Ospreys: De Kock Steenkamp wants to represent Wales
South African lock De Kock Steenkamp has set his sights on playing for Wales after signing for Ospreys.
As part of the recent £60m deal between the Welsh Rugby Union and four regions, each region can have up to eight overseas players but two must be "time-serving" for international duty.
Steenkamp's deal, approved by the WRU, covers the length of time it takes to qualify through residency.
"If I can play in three years' time for Wales, I'll be delighted," he said.
"As far as I know, [the] only foreigners that can come to Wales, they must be eligible to play for Wales in three years' time so that's why the contract is for three years," said the South African.
Steenkamp has been part of a Springboks squad before, but has never featured in a match.
Ospreys signed the 27-year-old from Super Rugby side Stormers on a deal which runs until 2017.
He will arrive at Liberty Stadium in late September to bolster a pack that has lost two Wales British and Irish Lions in Ian Evans and Ryan Jones.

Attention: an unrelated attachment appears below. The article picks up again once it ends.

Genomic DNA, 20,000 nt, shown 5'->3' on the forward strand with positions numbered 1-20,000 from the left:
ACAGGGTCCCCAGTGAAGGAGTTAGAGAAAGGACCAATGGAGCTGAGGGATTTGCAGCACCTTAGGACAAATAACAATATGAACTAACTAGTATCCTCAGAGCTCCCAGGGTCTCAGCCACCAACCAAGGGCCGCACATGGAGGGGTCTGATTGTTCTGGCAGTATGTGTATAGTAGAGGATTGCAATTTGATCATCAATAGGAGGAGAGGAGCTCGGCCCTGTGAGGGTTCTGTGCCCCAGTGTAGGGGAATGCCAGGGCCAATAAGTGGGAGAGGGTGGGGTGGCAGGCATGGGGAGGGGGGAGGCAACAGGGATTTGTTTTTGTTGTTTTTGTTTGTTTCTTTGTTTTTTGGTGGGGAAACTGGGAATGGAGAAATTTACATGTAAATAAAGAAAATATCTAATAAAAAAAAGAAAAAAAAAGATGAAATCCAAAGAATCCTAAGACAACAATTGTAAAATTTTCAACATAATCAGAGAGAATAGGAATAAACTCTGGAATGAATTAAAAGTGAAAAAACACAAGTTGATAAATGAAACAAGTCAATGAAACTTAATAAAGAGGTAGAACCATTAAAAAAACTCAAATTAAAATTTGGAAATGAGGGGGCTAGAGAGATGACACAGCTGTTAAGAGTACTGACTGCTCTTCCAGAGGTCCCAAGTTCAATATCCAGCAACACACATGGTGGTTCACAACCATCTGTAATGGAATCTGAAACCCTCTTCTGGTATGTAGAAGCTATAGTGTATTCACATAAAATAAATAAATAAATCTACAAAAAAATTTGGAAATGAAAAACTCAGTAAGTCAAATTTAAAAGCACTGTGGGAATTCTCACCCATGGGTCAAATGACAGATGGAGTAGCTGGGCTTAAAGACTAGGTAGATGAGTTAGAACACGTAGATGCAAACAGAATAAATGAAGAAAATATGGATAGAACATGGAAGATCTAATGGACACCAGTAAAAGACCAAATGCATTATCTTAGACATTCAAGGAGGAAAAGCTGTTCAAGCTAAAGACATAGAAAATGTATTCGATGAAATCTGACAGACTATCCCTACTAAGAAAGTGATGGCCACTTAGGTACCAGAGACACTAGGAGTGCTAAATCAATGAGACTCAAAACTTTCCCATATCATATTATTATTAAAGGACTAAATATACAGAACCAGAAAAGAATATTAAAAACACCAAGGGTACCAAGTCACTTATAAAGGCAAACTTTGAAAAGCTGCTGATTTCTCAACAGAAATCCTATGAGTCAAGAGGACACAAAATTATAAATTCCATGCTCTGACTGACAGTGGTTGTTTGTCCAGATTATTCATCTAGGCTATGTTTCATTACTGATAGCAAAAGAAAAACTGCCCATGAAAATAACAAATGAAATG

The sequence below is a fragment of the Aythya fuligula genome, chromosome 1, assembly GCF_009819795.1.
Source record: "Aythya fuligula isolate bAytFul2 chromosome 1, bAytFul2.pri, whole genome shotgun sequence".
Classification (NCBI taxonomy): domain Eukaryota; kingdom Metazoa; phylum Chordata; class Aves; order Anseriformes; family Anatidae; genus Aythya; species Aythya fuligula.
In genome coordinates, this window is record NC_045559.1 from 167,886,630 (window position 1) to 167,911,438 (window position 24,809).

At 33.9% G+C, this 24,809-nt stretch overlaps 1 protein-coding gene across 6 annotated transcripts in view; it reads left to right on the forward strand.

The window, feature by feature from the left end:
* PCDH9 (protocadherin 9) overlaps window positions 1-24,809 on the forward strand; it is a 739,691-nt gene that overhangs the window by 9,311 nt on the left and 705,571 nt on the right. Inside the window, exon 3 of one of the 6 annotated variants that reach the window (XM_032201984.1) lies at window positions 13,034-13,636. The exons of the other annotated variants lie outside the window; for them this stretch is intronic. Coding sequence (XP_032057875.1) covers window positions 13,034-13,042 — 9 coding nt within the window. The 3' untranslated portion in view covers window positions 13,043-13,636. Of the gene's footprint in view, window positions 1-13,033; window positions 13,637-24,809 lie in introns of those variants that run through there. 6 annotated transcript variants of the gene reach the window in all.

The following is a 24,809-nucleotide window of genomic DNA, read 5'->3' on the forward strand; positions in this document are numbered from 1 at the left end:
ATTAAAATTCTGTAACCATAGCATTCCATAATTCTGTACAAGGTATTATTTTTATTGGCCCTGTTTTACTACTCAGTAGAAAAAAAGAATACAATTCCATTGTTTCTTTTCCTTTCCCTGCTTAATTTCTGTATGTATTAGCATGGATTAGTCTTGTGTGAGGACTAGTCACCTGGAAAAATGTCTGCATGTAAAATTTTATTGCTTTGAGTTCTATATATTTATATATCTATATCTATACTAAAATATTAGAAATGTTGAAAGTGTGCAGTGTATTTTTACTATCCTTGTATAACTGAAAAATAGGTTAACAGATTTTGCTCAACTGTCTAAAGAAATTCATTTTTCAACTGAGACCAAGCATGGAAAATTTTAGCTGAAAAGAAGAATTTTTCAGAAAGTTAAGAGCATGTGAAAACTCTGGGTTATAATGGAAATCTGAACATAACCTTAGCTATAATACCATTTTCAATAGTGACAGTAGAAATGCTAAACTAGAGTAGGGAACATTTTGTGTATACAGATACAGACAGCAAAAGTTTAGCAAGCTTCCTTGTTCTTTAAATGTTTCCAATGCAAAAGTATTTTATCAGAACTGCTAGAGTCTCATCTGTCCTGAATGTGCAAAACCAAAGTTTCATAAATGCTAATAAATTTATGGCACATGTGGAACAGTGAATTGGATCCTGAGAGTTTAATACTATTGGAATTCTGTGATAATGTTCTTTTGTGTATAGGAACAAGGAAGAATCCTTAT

Former Wales captain Michael Owen has described the rule which allows a foreign player to qualify for another nation as "a joke."
Owen is unhappy with the International Rugby Board [IRB] rules that allow such a scenario.
"The fact you can come over here for three years and as a professional rugby player and qualify to play for a country I think is a little bit farcical to be honest," Owen told Radio Wales Sport.
"I just think the law itself and the administrators of the IRB are the people who need to look at it and say is this right and just or is it just making a little bit of a mockery of international rugby and that's my position."
But Ospreys' forwards coach Chris Gibbes says the region's young pack will learn a lot from the new signing.
"De Kock will bring aggression, physicality and he's got a good lineout game, good understanding and he's been around the trap and we need that," Gibbes said.
"We could have chucked the young guys out there into the Guinness Pro12 and they could have got beaten up and not learned anything.
"We've looked at the development and progression of what these young kids need and this young pack and we've done what we think is the right thing."